Amravati, India – Anjali Thakur’s first child was born prematurely. The baby spent seven days struggling to survive in an intensive care unit. Anjali prayed while her newborn was pumped with antibiotics. None of them worked.
“The doctors gave her various medicines but she didn’t respond to any of them. She had a high fever and was given medicine, an oxygen mask and a drip,” Thakur says from her home in Amravati, central India.
Thakur had wanted to call her daughter Arya, but she died before she could be named.
Her daughter was one of tens of thousands of newborns in India who succumb to common ailments that could once be easily treated.
Nearly a third of the world’s newborn deaths occur in India and the rise of antibiotic-resistant bacteria – so-called superbugs – is threatening to wipe out recent successes in reducing the country’s infant mortality rate.
A recent study of newborns by one of the world’s leading microbiology researchers, Professor Ramanan Laxminarayan, estimates that 58,000 babies die in India, each year, from superbugs.
“India is absolutely in the frontline for the problem of antibiotic resistance globally,” Ramanan says.
“India has the highest number of newborns that die of drug resistant infections, which means an infection which could not be treated by the typical first-line antibiotics.”
“Now this is a number which is bound to increase over time,” says Ramanan, the director of the Centre for Disease Dynamics, Economics and Policy, which is based in New Delhi and Washington DC.
The potential ramifications of allowing superbugs to flourish extend far beyond India’s borders.
Researchers have found that at least one antibiotic-resistant bacteria first identified in India has now spread to more than 70 countries.
Some of the strongest antibiotics on the market are now proving ineffective, threatening to turn common diseases like urinary tract infections and pneumonia into untreatable ailments, undoing the medical progress of the last 50 years.
A study by the New Delhi All India Institute of Medical Sciences is tracking 90,000 newborns to monitor drug-resistant infections.
Dr Vinod Paul, a leading paediatrician, says researchers isolated 15,000 high-risk newborns for the study. The results are alarming.
“We found that 60 to 80 percent of organisms that cause infections in newborns in our country are resistant to the kind of antibiotics that we normally use,” he says.
“We are dealing with pathogens which are unusually tough, and a fair proportion of them are now smarter than the antibiotics that we use on them.”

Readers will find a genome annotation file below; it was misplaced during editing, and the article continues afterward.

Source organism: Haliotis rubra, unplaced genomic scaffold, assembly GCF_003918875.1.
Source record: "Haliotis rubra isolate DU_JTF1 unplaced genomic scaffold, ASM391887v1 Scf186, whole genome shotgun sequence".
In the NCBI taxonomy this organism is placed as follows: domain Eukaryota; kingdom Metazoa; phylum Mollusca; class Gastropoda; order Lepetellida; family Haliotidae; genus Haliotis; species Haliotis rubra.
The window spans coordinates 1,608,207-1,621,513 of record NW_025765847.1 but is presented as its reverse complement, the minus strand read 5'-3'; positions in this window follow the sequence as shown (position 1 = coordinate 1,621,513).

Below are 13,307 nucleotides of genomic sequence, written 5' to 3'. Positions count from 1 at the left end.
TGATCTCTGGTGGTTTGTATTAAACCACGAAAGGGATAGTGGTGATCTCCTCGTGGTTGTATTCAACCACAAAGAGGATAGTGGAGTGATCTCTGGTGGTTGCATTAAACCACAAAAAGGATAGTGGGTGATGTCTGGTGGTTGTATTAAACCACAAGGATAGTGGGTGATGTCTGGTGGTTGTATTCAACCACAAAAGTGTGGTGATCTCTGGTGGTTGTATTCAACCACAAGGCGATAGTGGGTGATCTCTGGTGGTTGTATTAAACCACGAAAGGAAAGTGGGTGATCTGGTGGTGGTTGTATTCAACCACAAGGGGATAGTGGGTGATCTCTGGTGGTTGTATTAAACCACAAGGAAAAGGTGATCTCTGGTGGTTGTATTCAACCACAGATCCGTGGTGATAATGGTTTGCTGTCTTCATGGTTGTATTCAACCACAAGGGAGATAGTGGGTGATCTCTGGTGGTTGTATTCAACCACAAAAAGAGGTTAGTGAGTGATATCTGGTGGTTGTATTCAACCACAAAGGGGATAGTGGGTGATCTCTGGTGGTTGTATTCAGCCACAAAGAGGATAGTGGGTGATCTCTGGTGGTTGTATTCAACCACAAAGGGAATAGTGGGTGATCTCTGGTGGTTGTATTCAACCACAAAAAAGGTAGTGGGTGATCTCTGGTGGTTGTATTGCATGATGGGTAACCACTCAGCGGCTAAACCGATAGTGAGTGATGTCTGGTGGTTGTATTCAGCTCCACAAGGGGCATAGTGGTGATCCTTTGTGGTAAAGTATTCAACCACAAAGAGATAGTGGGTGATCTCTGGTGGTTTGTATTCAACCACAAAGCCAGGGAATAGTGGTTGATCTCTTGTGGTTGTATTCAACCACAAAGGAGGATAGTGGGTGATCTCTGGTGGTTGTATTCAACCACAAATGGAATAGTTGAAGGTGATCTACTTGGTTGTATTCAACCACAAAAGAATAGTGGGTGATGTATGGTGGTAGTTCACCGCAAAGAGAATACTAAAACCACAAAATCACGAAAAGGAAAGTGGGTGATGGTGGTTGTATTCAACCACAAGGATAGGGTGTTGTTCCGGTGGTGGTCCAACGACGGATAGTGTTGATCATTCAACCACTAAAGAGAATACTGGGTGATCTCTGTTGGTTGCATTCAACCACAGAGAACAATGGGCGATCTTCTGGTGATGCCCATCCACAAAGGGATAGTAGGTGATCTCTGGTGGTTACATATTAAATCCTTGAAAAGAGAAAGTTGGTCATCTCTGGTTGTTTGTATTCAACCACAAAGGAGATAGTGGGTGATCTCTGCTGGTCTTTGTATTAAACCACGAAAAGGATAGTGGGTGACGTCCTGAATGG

The study is due to be published in the medical journal The Lancet later this year.
The rise of antibiotic-resistant bacteria in India is blamed on poor hygiene, overcrowding but most importantly, the uncontrolled use of antibiotics.
Antibiotics are regularly sold without a prescription; some doctors in private clinics are pressured to oversubscribe; others misdiagnose and prescribe the wrong medication.
In Maharashtra, one of India’s most impoverished provinces, a paediatrician is trying to ensure antibiotics are only used when necessary by training local women to work as community health workers.
Dr Abhay Bang teaches the women to treat their fellow villagers by using modern and traditional medicines. Antibiotics are only used as a last resort.
“So far there are no signs of any antibiotic resistance emerging here. If antibiotic resistance would have emerged, the death rate would have shot up,” he says.
Bang credits the good outcomes in this region to effective training and the fact that he provides the antibiotics for free.
He says that doctors often have “financial incentives” to prescribe antibiotics and want to “impress” patients “with quick results”, which can lead to the overuse of antibiotics.
“Community health workers have no such attraction and so they use antibiotics in a limited way, in the cases where it is indicated,” Bang explains.
Back in Amravati, Anjali Thakur says she knows little about the scourge of antibiotic resistance.
She believes that if she and her husband had more money, their baby might have survived.
“I don’t know if the doctors gave her good treatment. We are poor people and do not have money,” she says.
But the paediatrician who treated Thakur’s newborn says nothing could have saved the little girl.
“She did not respond to any line of treatment,” says Dr Swapnil Talvekar. “She did not respond to any antibiotic. The baby died of neonatal sepsis.”
Talvekar says deaths like Anjali’s daughter’s are becoming more common in India.
“This is a big problem for each and every physician in India, which is a developing country, where such problems are emerging, and emerging with a great velocity,” he says.
Thakur has since had another child – a little girl who is now a thriving two-year-old.
“My second daughter’s name is Khushi, which means happiness,” she says. “When my second daughter was born I was really happy and so I named her Khushi.”
But she still mourns for the daughter she lost.
“What happened to me should not happen to anyone else. It should never happen to anyone,” she says.
From the 101 East documentary “The Rise of India’s Superbugs.” Watch the full film here.
Follow Yaara Bou Melhem on Twitter: @yaaraboutv